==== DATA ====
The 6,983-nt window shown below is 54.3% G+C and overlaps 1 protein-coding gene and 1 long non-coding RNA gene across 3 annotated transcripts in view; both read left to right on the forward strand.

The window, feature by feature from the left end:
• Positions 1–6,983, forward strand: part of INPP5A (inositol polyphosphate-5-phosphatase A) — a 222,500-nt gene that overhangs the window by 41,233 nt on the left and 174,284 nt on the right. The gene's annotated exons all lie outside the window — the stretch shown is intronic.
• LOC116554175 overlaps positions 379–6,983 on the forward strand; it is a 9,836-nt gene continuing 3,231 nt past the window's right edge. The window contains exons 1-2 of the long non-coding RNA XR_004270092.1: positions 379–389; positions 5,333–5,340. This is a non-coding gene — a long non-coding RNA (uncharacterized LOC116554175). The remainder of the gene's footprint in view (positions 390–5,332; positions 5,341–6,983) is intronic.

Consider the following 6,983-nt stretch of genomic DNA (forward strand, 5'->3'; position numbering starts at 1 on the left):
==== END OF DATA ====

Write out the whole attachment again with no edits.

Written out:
The 6,983-nt window shown below is 54.3% G+C and overlaps 1 protein-coding gene and 1 long non-coding RNA gene across 3 annotated transcripts in view; both read left to right on the forward strand.

The window, feature by feature from the left end:
• Positions 1–6,983, forward strand: part of INPP5A (inositol polyphosphate-5-phosphatase A) — a 222,500-nt gene that overhangs the window by 41,233 nt on the left and 174,284 nt on the right. The gene's annotated exons all lie outside the window — the stretch shown is intronic.
• LOC116554175 overlaps positions 379–6,983 on the forward strand; it is a 9,836-nt gene continuing 3,231 nt past the window's right edge. The window contains exons 1-2 of the long non-coding RNA XR_004270092.1: positions 379–389; positions 5,333–5,340. This is a non-coding gene — a long non-coding RNA (uncharacterized LOC116554175). The remainder of the gene's footprint in view (positions 390–5,332; positions 5,341–6,983) is intronic.

Consider the following 6,983-nt stretch of genomic DNA (forward strand, 5'->3'; position numbering starts at 1 on the left):